Anne Ryan (1889-1954) made woodcuts for three or four years starting in 1945. In 1941, she began studying printmaking with Stanley William Hayter at the New York home of Atelier 17, under the auspices of The New School. She learned woodcut techniques from Louis Schanker, who also taught at the New School.
The whit--line woodcut technique, as developed by B.J.O. Nordfeldt, in Provincetown, Massachusetts, during the First World War, simplified the printing of color relief prints. An image was drawn on a piece of soft pine and these lines were then cut away, making grooves. The primary advantage was that these lines isolated different colors and made it possible to place several inks on the block at once without the wet inks touching. This drastically reduced the number of blocks needed to make an image, sometimes to even a single one. Ryan used her fingers as well as more traditional rollers to apply ink or oil paint onto the matrix. The dampened paper could be attached or folded under the block to ensure registration of colors.
Ryan was a master at layering inks and transferring the ink to the paper by hand rubbing; each impression is essentially a monoprint. Further, she used black paper that changed the white line of the Provincetown prints to black. In the finished images these read as drawn lines and also outlined shapes and areas. Where the paper showed through the pigments it added an additional richness to the color. The black sheets themselves were originally used to wrap photographic papers in stacks of 10 x 8 x 1 inches. Ryan ironed and sometimes patched them. The creases form lines of their own and are intrinsic to a particular impression.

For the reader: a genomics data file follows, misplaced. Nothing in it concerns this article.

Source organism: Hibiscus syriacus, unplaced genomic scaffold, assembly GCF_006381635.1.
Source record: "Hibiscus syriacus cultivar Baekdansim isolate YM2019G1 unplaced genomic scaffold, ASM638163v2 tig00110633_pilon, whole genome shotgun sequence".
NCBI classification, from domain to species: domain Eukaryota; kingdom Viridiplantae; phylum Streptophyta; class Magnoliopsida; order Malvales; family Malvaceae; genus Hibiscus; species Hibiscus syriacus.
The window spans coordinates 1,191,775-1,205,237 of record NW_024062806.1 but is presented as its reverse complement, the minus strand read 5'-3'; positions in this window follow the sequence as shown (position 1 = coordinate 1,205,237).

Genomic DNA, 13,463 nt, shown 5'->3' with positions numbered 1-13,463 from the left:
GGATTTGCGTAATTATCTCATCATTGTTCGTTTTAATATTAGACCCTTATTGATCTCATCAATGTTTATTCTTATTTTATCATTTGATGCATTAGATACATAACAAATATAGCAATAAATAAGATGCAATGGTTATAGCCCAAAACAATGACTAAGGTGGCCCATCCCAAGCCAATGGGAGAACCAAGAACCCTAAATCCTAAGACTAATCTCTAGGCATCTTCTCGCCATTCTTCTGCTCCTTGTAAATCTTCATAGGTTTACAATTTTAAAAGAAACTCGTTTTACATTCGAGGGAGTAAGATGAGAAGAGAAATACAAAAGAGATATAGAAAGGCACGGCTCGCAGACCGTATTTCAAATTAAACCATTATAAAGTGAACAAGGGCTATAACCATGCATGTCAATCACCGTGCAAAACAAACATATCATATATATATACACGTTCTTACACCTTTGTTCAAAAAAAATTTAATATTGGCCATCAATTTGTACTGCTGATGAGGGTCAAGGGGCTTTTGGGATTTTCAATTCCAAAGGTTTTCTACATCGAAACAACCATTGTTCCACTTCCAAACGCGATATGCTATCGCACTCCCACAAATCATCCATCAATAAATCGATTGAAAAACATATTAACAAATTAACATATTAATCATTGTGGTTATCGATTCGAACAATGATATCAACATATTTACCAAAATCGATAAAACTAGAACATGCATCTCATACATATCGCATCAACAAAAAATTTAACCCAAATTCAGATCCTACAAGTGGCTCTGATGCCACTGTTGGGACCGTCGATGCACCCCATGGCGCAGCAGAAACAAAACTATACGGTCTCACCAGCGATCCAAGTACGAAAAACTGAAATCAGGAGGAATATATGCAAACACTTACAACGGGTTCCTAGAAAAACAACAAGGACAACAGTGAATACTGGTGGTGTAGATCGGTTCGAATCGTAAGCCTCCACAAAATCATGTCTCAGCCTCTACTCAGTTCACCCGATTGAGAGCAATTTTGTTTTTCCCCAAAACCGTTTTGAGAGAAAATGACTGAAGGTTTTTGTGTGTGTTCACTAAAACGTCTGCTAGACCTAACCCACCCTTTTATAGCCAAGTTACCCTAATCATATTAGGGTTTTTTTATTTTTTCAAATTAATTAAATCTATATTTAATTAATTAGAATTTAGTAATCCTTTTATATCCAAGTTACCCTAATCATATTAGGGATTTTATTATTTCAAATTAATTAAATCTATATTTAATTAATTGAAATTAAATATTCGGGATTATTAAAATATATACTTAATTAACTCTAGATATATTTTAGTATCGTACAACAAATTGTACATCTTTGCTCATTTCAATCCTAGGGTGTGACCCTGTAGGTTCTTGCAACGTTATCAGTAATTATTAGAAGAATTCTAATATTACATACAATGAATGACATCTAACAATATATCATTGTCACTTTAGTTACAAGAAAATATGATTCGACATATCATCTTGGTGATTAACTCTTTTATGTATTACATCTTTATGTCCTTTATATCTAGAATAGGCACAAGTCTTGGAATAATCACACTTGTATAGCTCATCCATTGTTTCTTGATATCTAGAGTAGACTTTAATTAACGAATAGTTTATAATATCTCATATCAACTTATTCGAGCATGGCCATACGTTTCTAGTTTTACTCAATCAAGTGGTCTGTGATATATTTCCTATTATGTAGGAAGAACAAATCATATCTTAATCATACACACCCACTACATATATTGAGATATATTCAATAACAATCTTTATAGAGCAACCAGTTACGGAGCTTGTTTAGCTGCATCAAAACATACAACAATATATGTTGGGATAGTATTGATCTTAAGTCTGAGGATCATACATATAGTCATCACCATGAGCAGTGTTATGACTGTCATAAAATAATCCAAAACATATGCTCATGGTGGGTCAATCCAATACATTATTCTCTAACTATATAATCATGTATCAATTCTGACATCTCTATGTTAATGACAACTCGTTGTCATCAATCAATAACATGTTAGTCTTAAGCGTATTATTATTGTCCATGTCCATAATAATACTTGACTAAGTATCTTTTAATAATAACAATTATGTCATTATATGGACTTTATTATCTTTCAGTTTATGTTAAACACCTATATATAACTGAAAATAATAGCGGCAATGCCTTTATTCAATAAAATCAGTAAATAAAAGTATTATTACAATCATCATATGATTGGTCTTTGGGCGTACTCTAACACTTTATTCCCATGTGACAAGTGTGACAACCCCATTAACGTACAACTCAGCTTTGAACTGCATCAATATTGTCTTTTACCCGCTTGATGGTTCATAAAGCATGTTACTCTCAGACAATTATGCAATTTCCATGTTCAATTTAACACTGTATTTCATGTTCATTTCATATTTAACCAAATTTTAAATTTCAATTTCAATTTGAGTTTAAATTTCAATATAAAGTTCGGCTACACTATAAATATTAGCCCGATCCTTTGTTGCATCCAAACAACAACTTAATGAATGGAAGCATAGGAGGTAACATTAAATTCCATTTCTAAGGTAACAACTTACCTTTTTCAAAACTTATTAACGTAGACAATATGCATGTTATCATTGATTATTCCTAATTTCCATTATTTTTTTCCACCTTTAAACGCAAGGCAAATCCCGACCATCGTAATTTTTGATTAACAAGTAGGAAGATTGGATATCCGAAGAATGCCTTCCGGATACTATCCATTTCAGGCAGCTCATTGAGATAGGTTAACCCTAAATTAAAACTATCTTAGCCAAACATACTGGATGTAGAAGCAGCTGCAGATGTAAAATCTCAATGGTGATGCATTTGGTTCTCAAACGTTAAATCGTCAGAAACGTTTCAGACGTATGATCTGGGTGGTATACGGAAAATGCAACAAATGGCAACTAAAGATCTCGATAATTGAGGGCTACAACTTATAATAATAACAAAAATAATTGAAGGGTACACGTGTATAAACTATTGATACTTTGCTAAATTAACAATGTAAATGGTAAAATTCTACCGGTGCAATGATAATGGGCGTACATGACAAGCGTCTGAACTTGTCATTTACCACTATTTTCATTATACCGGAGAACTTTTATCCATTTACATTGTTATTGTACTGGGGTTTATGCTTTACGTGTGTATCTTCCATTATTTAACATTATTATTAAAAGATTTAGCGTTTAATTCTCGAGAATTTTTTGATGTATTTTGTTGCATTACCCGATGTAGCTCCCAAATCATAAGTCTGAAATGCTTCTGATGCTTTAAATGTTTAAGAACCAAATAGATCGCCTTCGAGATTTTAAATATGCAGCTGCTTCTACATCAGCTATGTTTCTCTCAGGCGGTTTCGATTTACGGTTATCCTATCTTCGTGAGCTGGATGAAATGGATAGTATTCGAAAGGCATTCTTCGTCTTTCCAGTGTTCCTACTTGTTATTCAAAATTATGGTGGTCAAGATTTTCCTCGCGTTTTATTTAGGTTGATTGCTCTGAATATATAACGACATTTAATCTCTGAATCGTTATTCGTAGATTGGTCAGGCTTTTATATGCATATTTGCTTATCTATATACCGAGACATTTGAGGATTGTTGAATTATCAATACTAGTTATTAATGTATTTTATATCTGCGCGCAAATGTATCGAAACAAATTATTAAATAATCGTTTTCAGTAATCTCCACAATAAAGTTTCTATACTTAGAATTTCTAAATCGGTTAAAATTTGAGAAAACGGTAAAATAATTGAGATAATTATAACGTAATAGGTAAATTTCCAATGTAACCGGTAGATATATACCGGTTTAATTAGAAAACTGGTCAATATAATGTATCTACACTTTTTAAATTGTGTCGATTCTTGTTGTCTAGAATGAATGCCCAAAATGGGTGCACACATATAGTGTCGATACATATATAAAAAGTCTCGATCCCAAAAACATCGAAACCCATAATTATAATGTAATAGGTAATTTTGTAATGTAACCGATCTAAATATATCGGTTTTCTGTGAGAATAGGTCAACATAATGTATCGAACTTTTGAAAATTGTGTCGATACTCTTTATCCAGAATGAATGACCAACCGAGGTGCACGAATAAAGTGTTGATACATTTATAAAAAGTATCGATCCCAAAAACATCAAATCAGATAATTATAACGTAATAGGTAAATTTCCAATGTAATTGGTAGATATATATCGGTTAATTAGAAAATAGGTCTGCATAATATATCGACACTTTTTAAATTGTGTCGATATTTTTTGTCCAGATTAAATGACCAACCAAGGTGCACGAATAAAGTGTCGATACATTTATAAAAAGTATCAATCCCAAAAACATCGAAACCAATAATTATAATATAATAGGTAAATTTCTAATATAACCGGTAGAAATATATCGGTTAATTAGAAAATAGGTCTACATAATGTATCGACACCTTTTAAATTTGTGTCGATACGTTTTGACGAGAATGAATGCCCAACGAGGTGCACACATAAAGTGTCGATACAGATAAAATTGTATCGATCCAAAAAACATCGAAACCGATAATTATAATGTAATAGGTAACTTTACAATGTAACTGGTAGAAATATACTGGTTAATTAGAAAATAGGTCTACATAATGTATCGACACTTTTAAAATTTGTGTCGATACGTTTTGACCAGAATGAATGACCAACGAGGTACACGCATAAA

In the catalogue for the exhibition A Spectrum of Innovation, Color Printing in America 1890-1960, David Acton wrote that in printing on black paper Ryan’s “Colors achieved a saturation and luminosity quite different from those caused by white papers. In Ryan’s prints, the black ground read through the thin layers of ink, and an organic mottled texture was effectively achieved. This extraordinary luminosity and the softness and subtlety of hue are what distinguish these woodcuts.”
Although a few prints are totally abstract, Ryan explored a full repertoire of themes in woodcut, while similar compositions might reveal vases on a table, women under a proscenium arch or on a beach, or boulders on a gently curving planet. Within a single subject space and light changed from one impression to another.
The career of Anne Ryan dates from 1939 to 1953. She made woodcuts from 1945 to 1948. It is a staggering accomplishment.
The entire show may been seen under Exhibitions at WWW.SUSANTELLERGALLERY.COM.
Susan Teller Gallery